Sea Crest Beach Hotel in North Falmouth opened its doors to all Falmouth 3rd graders and their teachers for an Earth Day celebration Monday, April 22.
A sudden steady rain curtailed planned outdoor activities on the beach, but Sea Crest staff quickly directed the 260 students indoors to one of the hotel’s conference spaces. During the three-hour event, groups moved around a series of stations that included a recycling relay race, cornhole games, a math exercise that involved collecting and counting plastic bags in a large see-through dome, and the chance to see the Town of Falmouth’s new environmental patrol boat.
Sea Crest executive chef Glenn MacNayr spoke about the responsibility of cooks and consumers to make sustainable choices to preserve overfished cod populations.
Christina Lovely, a fisheries biologist for the Falmouth Department of Marine and Environmental Services, demonstrated how the town is using oysters and quahogs to filter and clean its nutrient-loaded estuaries.
Marine and Environmental Services Deputy Director and Shellfish Constable R. Charles Martinsen III engaged students in a conversation about environmental safety and wildlife protection.
One of the event’s organizers, John J. Furnari—the Sea Crest’s operations manager and a Falmouth School Committee member—said that the Sea Crest and its parent company, Delaware North, were happy to host the 3rd graders from across the school district as part of its “GreenPath” environmental stewardship program.
“We’d love to host the 3rd graders every year. That’s the age when students really start to learn about the world around them and about being good stewards of the environment,” he said. “Chef Glenn, for instance, is teaching them, ‘We live on Cape Cod. Wouldn’t it be great to still have cod to serve years from now?’ With the dome exercise, we asked the students to bring in plastic bags from home and we’re teaching them about how to take as many plastic bags out of circulation as we can. We also learned that it can be challenging to find a plastic bag at home, which is great and shows that the town is doing a good job already.”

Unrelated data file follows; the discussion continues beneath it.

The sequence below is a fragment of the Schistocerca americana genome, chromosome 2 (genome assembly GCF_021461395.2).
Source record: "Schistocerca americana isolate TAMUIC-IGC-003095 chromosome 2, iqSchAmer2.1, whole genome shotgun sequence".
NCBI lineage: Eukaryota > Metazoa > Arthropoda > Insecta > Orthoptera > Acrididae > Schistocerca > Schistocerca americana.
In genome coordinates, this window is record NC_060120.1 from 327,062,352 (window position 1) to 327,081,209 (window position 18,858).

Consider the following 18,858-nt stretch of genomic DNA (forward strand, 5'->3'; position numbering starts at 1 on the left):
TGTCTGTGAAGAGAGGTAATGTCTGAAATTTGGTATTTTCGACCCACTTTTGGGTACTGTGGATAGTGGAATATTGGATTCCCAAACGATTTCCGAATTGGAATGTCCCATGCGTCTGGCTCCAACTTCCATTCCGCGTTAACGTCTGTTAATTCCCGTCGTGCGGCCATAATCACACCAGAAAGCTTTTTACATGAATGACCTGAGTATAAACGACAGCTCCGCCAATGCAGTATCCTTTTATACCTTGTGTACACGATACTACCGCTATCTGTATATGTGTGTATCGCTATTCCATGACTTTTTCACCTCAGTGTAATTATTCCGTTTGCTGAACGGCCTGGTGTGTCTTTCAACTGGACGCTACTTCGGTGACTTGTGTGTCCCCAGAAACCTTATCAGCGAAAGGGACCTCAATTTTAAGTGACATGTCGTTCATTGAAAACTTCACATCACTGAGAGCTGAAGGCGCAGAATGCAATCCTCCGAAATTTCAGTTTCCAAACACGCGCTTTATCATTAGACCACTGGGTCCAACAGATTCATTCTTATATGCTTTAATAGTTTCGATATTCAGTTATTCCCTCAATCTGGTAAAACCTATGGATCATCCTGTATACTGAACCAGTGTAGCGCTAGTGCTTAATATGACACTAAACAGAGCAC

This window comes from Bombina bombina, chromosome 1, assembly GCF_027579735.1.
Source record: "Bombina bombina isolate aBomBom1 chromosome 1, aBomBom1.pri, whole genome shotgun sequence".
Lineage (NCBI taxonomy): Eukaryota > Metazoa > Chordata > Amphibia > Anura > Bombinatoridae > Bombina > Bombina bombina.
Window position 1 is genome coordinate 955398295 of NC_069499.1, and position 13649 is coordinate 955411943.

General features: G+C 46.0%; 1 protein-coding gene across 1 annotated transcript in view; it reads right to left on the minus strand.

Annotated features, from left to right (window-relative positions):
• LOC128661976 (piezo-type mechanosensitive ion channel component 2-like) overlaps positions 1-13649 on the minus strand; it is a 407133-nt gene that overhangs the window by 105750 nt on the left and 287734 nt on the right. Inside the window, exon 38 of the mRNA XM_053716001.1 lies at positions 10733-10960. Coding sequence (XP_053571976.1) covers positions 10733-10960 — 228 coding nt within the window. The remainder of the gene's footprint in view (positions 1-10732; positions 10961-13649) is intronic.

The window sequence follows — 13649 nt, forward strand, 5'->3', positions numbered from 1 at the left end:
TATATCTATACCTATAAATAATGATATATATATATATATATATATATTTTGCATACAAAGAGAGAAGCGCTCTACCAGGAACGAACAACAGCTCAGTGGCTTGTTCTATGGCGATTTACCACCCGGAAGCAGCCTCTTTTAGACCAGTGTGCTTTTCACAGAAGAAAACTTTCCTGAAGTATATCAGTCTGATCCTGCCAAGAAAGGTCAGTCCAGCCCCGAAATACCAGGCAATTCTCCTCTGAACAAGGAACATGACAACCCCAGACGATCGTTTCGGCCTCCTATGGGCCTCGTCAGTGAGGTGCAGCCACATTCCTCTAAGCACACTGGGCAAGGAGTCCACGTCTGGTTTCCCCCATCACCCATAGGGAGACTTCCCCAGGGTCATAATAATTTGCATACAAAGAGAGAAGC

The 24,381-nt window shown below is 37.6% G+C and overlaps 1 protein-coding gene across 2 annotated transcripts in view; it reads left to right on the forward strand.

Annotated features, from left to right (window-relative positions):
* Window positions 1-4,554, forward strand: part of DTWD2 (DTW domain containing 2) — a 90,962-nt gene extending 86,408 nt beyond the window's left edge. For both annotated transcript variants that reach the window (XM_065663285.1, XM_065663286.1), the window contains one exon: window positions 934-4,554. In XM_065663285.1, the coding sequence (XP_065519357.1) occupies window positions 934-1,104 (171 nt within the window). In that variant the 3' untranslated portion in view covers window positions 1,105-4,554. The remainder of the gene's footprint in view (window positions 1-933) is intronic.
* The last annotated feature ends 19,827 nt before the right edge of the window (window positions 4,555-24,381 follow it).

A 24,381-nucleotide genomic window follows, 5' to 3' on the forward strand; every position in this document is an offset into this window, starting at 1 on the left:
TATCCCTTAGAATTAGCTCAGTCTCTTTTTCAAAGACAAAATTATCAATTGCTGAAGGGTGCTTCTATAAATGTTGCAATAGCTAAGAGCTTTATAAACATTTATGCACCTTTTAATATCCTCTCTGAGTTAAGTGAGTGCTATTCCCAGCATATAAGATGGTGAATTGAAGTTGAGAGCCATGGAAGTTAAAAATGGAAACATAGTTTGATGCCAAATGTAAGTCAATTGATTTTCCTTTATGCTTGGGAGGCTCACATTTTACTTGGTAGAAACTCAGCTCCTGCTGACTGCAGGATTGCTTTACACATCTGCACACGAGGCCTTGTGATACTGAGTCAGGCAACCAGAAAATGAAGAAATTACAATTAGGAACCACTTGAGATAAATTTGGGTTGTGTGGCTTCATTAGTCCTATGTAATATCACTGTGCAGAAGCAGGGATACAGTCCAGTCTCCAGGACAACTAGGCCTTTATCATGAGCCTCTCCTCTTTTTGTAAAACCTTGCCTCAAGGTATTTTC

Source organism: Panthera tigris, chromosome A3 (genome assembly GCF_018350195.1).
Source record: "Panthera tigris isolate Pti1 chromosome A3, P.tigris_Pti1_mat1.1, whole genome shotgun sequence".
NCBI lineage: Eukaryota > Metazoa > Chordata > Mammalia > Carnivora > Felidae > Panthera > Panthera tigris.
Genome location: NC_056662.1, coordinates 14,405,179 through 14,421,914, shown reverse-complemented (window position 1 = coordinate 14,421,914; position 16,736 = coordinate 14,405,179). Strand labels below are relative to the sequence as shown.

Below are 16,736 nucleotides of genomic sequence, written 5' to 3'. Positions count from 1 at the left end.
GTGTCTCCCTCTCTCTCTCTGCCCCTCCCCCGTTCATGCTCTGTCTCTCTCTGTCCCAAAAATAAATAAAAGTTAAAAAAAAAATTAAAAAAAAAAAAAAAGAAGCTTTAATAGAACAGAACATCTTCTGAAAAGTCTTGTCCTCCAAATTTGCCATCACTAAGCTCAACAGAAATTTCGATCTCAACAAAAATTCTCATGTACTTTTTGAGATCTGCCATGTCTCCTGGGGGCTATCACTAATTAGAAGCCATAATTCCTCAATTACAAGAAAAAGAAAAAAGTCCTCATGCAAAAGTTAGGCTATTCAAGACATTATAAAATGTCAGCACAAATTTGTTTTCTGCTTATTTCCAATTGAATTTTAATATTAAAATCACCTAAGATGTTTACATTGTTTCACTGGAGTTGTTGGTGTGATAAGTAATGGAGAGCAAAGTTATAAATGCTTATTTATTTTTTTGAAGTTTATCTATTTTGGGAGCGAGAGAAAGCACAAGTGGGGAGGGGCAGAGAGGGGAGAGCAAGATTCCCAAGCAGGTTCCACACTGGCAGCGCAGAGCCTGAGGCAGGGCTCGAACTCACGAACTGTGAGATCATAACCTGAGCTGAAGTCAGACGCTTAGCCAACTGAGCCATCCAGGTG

While Earth Day has been in existence since 1970, Falmouth Public Schools Superintendent Lori S. Duerr said a focus for young people today is on sustainable products, foods and materials.
“As part of the 3rd grade standards, we’re trying to get young minds at 3rd grade starting to think about the idea that we can help our Earth just by little things, like reducing plastic water bottles and bags, that kids can do now at their age and that they can then share with their parents,” she said.
Chef MacNayr said the students should remember that while cod tastes good, there are many other, more sustainable options such as redfish and hake.
“My message to you is it’s okay to be adventurous; it’s okay to eat other fish; it’s okay to try new things; it’s okay to help sustain codfish,” he said. “As the chef of the restaurant of a big hotel, I’m not going to use cod on my menu this year. I’m going to be using a fish called hake. It’s going to sustain codfish so that we have it for future use, and it’s also going to help educate people, to help them try a type of fish they might not have tried.”
Standing behind two fish tanks on a table displaying different shellfish specimens—one tank filled with murky water and the other containing shellfish and slightly less murky water—Ms. Lovely taught students the importance of oysters in Falmouth’s estuaries.
“Oysters have an amazing filtering capacity, and we can actually use these animals to clean up our impacted estuaries. So by modeling that oysters can clean up the water by filtering phytoplankton out of the water in the tank where they’re present, we can make these kids aware of the important role that oysters have as ecosystem engineers,” she said.
In the hallway outside the conference space, Mr. Martinsen asked a group of students what they thought he did each day in his job as deputy director of marine and environmental services.
Answers from students included “helping marine mammals,” “checking fishing and hunting licenses,” “protecting animals from plastic litter,” “maintaining herring runs,” “making sure that boats are not leaking fuel,” and “setting out bear traps.”
Mr. Martinsen said he has never seen a bear in Falmouth, but he did see a manatee in Falmouth waters in recent years.
“Somebody called our office and said, ‘There’s a manatee in Falmouth,’ and I laughed at him, but sure enough, we went down to the water and found a manatee, a sea cow that swam up from Florida and weighed hundreds of pounds,” he said.
When the topic turned to fishing, Mr. Martinsen explained that his department tries to keep people from catching younger, smaller fish.
“If we want to keep having those fish for our kids and our grandchildren and people in the future, we want to have those animals reproduce and to make baby fish. If people catch those smaller fish, that won’t happen. That’s one of the most critical things that we do is protect those smaller animals to give them a chance to spawn,” he said.
After talking briefly about life-jacket safety and his work helping animals, he led the group outside to see Falmouth’s newest patrol boat in the Sea Crest parking lot.